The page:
S. Korea, Russia plan to launch 3rd Naro-1 rocket next year
News Date: 16th August 2010
South Korea and Russia plan to launch a third
Naro-1 rocket next year after officially confirming that the June 10 blastoff failed to accomplish its mission, the government said Sunday.
The Ministry of Education, Science and Technology said experts from the two countries who were present at the third Failure Review Board (FRB)
meeting last week agreed that the rocket launch had been a failure.
The experts added they will work together to find the cause of the mishap
and make necessary modifications to the rocket.
"Because of the time needed to determine the cause and make changes to the rocket itself, the next launch will probably take place in 2011," said Yoo Guk-hee, head of the ministry's space development division.
He said that since investigations are ongoing, no details of what was exchanged by the engineers can be made public at the present time.
The FRB needed to confirm that the June liftoff had failed in order for a third rocket to be built and launched in accordance with the bilateral agreement covering the Naro-1 program. Under the program that began in 2002, two rockets were to be launched, although if one failed, Seoul could ask for a third launch.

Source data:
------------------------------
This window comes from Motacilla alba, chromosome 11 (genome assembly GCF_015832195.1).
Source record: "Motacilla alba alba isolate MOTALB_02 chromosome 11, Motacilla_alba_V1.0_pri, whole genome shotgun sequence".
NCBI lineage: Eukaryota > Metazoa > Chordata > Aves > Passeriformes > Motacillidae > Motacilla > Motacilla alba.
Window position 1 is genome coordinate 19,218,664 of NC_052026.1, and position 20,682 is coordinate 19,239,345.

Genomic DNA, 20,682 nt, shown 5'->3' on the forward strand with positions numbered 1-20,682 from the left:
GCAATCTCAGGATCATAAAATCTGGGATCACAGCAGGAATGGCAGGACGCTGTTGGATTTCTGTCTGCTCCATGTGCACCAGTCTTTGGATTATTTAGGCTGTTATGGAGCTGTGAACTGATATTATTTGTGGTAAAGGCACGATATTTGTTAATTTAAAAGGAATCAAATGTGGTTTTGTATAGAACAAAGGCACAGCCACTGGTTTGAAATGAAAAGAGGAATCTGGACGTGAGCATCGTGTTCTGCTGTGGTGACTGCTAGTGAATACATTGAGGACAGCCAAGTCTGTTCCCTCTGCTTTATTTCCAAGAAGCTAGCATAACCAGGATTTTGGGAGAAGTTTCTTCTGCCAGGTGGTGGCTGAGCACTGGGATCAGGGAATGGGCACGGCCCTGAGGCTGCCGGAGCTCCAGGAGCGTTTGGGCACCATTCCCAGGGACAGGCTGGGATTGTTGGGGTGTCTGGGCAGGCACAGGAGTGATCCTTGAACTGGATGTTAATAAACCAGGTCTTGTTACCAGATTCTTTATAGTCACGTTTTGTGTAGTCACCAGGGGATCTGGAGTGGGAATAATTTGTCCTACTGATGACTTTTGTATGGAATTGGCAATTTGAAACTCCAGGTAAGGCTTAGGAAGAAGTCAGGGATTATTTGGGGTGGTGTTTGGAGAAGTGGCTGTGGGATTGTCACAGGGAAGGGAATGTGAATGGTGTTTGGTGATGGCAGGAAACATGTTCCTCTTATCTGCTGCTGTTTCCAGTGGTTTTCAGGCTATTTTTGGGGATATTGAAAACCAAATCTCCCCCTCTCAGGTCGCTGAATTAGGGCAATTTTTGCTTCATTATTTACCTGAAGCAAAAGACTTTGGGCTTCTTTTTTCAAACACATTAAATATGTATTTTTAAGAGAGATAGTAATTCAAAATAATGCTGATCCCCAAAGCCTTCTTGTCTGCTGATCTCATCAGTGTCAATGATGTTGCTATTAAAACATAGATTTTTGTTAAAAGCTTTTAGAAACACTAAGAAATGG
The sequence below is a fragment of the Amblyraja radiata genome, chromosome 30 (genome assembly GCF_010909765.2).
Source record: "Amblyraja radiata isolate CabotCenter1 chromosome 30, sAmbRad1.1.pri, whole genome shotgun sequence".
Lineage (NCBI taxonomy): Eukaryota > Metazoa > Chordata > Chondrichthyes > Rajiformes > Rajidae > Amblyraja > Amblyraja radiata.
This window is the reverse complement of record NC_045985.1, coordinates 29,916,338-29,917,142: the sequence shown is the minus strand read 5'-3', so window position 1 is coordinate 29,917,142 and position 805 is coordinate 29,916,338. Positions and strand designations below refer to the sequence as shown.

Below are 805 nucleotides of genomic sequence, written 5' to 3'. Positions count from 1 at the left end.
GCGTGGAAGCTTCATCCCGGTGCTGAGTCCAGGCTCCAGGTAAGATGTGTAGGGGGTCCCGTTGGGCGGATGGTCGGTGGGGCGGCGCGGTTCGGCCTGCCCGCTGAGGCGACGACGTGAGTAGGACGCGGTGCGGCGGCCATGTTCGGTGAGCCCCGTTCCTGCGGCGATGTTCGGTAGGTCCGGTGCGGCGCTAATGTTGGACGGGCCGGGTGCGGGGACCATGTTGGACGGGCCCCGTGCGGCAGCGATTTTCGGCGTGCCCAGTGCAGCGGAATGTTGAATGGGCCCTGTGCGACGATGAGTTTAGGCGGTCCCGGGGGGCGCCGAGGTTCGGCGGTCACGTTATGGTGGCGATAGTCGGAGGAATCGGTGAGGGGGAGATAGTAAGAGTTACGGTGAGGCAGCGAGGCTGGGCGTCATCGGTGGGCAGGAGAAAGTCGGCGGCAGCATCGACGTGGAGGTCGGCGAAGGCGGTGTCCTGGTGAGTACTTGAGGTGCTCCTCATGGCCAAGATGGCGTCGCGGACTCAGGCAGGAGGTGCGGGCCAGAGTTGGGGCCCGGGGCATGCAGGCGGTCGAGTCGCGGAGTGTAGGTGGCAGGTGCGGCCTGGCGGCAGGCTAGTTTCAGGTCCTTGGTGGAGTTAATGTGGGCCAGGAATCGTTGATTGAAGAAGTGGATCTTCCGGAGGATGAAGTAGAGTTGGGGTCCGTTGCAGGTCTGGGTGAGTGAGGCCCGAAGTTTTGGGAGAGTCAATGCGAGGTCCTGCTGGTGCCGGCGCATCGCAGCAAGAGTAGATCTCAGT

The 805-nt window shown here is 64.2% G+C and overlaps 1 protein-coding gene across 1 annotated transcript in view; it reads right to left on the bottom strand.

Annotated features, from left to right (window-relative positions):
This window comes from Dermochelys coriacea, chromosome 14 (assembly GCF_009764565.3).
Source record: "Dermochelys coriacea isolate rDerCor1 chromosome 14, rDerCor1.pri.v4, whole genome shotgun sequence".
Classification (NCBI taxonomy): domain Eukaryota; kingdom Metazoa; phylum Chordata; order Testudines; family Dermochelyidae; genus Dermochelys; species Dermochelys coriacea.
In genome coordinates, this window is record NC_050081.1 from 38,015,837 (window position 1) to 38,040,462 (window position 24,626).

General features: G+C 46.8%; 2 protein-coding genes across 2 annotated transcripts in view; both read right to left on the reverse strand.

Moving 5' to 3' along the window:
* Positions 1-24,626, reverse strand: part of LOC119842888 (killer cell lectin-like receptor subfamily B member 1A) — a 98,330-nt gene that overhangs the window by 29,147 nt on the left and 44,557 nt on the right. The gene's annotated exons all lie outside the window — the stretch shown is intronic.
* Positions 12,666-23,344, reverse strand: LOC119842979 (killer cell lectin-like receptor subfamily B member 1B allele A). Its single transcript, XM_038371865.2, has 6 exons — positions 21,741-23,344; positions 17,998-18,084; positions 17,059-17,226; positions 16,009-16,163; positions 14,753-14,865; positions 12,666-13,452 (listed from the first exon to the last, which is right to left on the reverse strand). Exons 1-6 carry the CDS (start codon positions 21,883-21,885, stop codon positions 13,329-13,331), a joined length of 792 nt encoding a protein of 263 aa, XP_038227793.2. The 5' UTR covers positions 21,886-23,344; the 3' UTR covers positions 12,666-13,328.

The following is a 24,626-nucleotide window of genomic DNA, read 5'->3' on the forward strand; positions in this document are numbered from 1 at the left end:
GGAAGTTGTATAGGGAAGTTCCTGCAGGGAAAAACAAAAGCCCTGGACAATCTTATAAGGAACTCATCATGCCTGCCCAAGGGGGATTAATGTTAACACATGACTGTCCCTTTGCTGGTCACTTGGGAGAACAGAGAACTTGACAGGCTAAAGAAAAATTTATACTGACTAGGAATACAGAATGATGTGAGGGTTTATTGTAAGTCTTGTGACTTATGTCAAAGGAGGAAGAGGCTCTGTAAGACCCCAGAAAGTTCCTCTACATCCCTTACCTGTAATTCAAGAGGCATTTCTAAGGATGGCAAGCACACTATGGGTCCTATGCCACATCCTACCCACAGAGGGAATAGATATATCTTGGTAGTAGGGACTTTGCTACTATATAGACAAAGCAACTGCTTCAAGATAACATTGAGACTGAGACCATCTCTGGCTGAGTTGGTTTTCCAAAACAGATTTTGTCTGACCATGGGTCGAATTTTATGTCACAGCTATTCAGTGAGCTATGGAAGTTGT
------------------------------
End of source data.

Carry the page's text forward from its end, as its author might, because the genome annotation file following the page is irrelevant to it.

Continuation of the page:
Thirteen experts from each side took part in the meeting held at Korea Aerospace Research Institute (KARI) in Daejeon, 160 kilometers south of Seoul, with both sides reviewing various hypotheses on why all contact with the jointly built 140-ton rocket was lost.
Contact with the Korea Space Launch Vehicle-1 was severed 136 seconds after blastoff from the Naro Space Center off the southwestern coast of the country. The rocket had reached an altitude of about 70 kilometers before an explosion was observed by a TV camera monitoring its flight.
Yoo said additional tests and simulations will be conducted by engineers from all sides present to ensure an unbiased probe.
He said that after such tests have been carried out, a fourth FRB will be held to shed light on why the Naro-1 was lost.
Russia built the first stage liquid-fueled cryogenic rocket, while South Korea built the smaller second stage rocket powered by a solid propellant. It also built the 100 kilogram scientific satellite.
The launch carried out earlier in the year follows a "half-successful" blastoff in August 2009. In the first launch, the Naro-1 reached orbit, but a problem in the locally made fairing assembly made it impossible to deploy the satellite.
Seoul has spent 502.5 billion won (US$423.3 million) on the project in the past eight years. The project is part of a larger effort to build an
indigenous space rocket that can carry a medium-sized satellite into space around 2020.